Surprise Medical Billing Debate Continues
In an ongoing effort to pass legislation addressing surprise medical billing, the U.S. House of Representatives moved two proposals out of committee this week. The crux of the competing legislation is how much an insurer will pay an out-of-network provider. The House Ways and Means Committee put forth a proposal that follows the model preferred by hospitals and providers, as it does not include a formula for fixing reimbursement rates and instead relies on using a two-step process to resolve disputes over out-of-network bills.
The proposal provides for a 30-day negotiation period to exchange information and attempt resolution between the parties. If the matter is not resolved through negotiation then either party can initiate a mediation process with an independent third party. While there are no set rates, the mediator will consider the median contracted rate specific to the plan, and for similar providers, services, and geographic areas.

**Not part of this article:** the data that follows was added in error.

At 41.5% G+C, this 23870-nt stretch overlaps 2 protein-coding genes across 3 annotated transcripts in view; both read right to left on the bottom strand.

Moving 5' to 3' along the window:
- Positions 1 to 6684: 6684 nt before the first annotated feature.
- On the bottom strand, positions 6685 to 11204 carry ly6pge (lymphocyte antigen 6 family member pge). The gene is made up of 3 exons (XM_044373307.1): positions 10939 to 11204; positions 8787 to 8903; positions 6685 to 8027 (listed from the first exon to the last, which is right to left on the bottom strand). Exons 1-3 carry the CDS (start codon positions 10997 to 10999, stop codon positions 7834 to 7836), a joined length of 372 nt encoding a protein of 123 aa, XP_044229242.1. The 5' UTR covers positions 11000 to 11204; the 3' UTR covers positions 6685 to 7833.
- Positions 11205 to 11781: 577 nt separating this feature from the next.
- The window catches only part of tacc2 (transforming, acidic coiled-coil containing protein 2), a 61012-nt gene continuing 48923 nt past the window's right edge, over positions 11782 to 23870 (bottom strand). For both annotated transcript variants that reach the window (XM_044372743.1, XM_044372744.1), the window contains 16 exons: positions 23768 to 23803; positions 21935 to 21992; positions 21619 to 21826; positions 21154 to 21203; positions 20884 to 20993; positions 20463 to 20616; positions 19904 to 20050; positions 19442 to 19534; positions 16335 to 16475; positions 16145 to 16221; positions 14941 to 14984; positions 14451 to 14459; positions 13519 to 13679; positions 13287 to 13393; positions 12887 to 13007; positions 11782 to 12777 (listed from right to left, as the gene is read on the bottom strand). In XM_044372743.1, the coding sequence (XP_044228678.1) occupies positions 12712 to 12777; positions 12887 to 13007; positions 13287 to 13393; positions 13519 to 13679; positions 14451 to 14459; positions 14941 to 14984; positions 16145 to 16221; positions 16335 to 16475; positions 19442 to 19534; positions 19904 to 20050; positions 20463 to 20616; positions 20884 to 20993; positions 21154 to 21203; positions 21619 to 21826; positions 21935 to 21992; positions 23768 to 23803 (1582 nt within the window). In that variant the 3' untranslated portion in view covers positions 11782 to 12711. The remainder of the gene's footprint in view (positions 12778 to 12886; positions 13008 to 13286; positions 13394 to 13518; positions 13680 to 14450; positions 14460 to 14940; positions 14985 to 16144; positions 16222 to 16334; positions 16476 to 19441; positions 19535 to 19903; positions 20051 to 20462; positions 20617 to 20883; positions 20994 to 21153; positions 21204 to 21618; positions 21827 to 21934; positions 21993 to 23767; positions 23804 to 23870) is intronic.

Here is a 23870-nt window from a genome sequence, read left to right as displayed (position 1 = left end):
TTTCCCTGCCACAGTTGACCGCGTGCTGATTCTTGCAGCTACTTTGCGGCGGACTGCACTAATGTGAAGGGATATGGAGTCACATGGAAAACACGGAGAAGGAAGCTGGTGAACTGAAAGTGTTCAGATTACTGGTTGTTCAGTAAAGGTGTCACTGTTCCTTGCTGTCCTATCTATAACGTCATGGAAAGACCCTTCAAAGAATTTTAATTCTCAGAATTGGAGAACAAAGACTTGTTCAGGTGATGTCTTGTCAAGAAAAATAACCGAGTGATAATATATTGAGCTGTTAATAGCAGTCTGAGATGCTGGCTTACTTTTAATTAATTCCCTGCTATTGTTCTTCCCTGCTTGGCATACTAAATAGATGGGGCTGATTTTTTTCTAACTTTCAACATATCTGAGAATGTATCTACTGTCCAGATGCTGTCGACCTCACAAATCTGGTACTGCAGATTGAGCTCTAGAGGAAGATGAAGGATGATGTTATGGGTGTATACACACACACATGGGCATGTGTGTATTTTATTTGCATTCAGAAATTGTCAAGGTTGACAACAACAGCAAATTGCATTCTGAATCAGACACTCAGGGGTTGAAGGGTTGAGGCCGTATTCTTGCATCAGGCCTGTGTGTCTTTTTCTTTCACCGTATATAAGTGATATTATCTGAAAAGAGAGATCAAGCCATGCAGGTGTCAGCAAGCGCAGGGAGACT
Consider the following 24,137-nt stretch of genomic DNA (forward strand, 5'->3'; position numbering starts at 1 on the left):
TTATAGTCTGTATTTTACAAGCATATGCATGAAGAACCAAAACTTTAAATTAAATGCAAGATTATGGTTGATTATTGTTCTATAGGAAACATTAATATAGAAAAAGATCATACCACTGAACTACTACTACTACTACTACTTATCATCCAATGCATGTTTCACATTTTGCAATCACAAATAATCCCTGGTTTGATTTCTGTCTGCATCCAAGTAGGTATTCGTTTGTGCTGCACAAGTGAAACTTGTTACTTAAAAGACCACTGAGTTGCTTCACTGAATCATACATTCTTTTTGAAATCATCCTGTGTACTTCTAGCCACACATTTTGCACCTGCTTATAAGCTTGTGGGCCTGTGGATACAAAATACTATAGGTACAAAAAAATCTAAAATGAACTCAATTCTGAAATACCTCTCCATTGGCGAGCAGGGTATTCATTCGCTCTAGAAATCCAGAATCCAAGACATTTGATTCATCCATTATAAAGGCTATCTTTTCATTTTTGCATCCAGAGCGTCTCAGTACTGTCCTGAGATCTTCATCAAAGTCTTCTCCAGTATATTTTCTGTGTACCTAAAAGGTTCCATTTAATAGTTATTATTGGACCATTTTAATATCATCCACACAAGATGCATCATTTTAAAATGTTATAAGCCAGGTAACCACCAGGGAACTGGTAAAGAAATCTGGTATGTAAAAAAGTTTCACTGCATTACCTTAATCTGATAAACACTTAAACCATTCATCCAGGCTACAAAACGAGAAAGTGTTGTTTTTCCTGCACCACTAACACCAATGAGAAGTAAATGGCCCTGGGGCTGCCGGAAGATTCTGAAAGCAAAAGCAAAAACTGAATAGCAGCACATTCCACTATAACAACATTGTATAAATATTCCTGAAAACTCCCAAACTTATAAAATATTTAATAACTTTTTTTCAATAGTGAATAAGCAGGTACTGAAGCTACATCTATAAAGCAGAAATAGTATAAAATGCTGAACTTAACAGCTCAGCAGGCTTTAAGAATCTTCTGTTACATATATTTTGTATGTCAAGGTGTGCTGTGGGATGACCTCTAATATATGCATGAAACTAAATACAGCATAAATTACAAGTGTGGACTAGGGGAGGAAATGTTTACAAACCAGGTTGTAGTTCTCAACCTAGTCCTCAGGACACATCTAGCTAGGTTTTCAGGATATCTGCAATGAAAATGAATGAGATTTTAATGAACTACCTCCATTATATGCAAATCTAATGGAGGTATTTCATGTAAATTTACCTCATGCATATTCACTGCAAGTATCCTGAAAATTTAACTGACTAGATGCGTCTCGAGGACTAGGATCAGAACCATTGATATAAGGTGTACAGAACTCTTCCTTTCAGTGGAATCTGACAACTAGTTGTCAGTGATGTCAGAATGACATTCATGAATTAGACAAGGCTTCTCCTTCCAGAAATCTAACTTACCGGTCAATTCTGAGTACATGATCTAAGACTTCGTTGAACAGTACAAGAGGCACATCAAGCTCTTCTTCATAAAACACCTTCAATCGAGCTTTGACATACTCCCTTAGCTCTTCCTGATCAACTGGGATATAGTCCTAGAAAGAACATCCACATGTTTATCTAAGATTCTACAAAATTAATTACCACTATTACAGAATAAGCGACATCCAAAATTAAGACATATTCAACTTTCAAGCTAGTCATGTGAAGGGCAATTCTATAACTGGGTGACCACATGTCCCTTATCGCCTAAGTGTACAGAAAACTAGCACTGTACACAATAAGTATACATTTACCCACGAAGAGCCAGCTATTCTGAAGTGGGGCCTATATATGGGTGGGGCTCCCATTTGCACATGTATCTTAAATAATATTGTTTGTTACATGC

In contrast, the House Education and Labor Committee bill uses a blended process of set rates and arbitration. A benchmark rate would be used for care under $750. This rate would be set at the median in-network price for a service in a given geographic region. For amounts exceeding that threshold, parties can initiate an arbitration process. The dispute resolution model is the approach preferred by payers.
These two proposals differ from previous proposals we reported on (1 and 2) as legislators attempt to find the right mix to appease patients, providers and payers. We anticipate that there will continue to be a push to pass legislation in the coming months and will continue to monitor and report on progress toward this goal.
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